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Dear Friends and Neighbors,

The 2022 legislative session came to a close last Thursday. As with every session, good and bad bills advanced to the governor's desk, but the biggest story of all may have been what the Legislature didn't do.

Despite having a $15 billion budget surplus to work with, the majority opted against providing any tax relief for you and your family. House Republicans pushed hard for a permanent half-point sales tax cut to be funded in the $65 billion operating budget we passed, but our efforts were rebuffed. At the end of the day, the majority didn't even end up passing their own bill to provide a three-day sales tax holiday in September to help families with back-to-school costs. They simply ended up spending nearly all of the $15 billion surplus.

It is hard to imagine a bigger missed opportunity at a time when Washingtonians are dealing with skyrocketing inflation (now at a 40-year high), the highest gas prices we've seen since 2008, and ongoing supply chain challenges. We had more than enough money in state coffers to fund our shared priorities and provide meaningful tax relief. That just wasn't a priority for Democrats this session.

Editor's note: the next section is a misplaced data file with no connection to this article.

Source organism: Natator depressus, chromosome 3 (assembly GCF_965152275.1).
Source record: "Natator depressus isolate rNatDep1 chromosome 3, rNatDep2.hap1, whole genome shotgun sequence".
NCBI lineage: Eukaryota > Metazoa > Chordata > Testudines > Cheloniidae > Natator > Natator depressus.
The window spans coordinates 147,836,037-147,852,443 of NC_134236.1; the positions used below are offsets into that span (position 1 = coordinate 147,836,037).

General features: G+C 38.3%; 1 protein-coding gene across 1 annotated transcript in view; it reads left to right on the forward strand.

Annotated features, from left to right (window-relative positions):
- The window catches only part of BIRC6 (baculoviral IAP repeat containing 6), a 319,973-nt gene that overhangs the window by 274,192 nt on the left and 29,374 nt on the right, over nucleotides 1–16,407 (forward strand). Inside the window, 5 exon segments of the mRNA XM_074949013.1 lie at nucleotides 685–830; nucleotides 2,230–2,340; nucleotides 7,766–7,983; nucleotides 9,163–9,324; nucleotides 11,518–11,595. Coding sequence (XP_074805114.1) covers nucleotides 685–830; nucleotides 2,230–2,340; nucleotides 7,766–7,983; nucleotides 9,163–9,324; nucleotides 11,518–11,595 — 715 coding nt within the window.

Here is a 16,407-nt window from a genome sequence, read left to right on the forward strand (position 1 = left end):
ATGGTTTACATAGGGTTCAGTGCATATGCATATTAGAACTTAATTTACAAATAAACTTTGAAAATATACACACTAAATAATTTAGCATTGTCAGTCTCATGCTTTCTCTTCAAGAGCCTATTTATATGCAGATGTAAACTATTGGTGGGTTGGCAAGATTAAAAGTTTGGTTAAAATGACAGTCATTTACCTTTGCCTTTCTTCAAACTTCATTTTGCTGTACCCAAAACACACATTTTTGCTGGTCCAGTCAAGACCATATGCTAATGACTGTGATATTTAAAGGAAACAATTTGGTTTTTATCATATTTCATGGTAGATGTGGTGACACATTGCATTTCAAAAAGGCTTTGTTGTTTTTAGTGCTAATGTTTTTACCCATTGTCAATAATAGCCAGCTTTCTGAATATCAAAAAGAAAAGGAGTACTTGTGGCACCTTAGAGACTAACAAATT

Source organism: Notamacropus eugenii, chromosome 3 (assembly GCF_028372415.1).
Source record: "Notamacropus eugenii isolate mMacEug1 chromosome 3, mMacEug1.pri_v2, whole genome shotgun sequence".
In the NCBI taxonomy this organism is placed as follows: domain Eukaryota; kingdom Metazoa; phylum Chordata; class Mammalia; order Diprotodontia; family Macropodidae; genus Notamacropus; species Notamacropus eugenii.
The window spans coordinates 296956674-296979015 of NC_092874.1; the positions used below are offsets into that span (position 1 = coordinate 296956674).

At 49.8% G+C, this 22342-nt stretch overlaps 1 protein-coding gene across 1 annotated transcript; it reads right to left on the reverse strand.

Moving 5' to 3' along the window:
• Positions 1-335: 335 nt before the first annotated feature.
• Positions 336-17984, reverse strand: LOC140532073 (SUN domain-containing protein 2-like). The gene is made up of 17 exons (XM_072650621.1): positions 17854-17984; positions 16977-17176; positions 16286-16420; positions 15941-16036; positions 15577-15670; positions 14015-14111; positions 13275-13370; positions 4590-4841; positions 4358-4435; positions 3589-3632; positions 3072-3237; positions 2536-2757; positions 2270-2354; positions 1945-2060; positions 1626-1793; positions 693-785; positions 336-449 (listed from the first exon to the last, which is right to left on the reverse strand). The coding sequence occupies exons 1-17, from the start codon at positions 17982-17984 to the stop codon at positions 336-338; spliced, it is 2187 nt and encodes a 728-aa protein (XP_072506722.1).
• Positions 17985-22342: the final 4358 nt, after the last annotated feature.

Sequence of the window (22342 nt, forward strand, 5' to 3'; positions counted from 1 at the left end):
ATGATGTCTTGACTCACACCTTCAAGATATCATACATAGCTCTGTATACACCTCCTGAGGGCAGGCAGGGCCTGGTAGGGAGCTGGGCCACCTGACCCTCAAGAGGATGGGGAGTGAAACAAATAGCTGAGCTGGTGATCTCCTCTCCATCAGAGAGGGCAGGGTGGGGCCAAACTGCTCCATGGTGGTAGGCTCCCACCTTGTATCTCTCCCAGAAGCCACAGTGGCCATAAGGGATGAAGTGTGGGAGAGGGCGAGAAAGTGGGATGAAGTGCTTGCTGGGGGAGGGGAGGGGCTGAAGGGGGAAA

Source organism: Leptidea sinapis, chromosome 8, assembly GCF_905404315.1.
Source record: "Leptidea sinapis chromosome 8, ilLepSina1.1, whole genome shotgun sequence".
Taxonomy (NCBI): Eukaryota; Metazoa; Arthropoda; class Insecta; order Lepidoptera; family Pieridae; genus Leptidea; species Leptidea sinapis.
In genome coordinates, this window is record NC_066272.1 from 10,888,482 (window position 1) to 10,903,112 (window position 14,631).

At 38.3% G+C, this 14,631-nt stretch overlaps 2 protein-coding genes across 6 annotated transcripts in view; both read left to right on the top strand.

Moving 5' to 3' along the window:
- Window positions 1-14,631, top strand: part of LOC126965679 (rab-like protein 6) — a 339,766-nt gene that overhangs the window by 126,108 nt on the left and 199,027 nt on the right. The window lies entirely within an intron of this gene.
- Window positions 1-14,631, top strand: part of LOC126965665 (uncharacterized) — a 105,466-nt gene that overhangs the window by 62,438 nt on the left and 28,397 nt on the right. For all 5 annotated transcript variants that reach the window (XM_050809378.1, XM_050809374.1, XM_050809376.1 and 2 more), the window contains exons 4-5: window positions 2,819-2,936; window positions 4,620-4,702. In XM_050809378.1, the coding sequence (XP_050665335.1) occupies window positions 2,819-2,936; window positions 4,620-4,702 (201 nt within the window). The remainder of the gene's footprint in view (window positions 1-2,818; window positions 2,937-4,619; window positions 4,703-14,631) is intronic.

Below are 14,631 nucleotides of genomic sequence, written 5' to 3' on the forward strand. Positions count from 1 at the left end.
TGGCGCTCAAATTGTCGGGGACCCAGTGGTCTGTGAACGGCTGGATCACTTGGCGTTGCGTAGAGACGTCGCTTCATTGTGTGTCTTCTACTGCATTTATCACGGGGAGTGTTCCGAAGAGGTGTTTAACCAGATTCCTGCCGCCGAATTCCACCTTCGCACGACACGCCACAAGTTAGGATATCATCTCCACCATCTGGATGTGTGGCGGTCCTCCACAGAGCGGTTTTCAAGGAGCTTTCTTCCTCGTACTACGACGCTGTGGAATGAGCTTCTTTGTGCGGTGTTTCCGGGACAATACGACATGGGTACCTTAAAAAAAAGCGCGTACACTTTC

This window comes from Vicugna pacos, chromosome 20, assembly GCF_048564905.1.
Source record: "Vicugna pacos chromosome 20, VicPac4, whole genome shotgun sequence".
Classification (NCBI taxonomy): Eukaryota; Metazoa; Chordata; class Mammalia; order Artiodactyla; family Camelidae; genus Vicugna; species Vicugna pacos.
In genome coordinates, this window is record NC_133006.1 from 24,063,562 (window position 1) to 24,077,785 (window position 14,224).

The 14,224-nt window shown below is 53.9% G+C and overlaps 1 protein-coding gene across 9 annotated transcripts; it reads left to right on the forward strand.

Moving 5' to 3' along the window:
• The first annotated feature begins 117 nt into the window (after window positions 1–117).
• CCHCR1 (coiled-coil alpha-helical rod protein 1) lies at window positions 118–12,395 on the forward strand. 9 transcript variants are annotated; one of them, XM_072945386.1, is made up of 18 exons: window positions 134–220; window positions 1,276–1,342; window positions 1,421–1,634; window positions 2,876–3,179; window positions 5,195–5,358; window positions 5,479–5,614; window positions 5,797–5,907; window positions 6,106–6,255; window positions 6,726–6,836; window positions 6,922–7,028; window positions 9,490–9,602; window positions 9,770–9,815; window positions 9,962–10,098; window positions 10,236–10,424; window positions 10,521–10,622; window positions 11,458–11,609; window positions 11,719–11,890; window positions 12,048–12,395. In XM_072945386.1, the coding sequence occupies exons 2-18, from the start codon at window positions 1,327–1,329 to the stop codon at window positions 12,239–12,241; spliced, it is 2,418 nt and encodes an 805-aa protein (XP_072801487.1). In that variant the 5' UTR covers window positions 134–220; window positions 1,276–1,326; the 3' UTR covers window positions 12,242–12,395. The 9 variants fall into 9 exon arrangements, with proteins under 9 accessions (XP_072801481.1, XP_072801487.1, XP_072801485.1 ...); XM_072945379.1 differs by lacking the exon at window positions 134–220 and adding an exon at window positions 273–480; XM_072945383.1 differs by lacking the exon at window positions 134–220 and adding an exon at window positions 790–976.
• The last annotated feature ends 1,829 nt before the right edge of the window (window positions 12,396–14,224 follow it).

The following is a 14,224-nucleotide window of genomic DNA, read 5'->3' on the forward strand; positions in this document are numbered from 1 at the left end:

As I shared in my last update, I don't believe the budget we passed puts us in a good position to weather a serious economic downturn in the future. Spending $65 billion in state funds while only leaving a four-year ending fund balance of $348 million is a mistake that I can only hope doesn't come back to haunt us down the road.

No emergency powers reform yet again this session

One of the other major disappointments of the session was the Legislature's failure to pass emergency powers reform. It has now been 748 days since Governor Inslee declared a state of emergency in response to the COVID pandemic.

Republicans in the Legislature have always said the executive branch needs to have the ability to respond quickly to pandemics, natural disasters, terrorist attacks, and other emergencies. At the same time, we have argued no person in state government should have indefinite unilateral authority to change lives and livelihoods on a whim. That is why for the past two sessions, we have pushed so hard to implement emergency powers reform. We believe it is critical to ensure the Legislature has a role to play in all future states of emergency.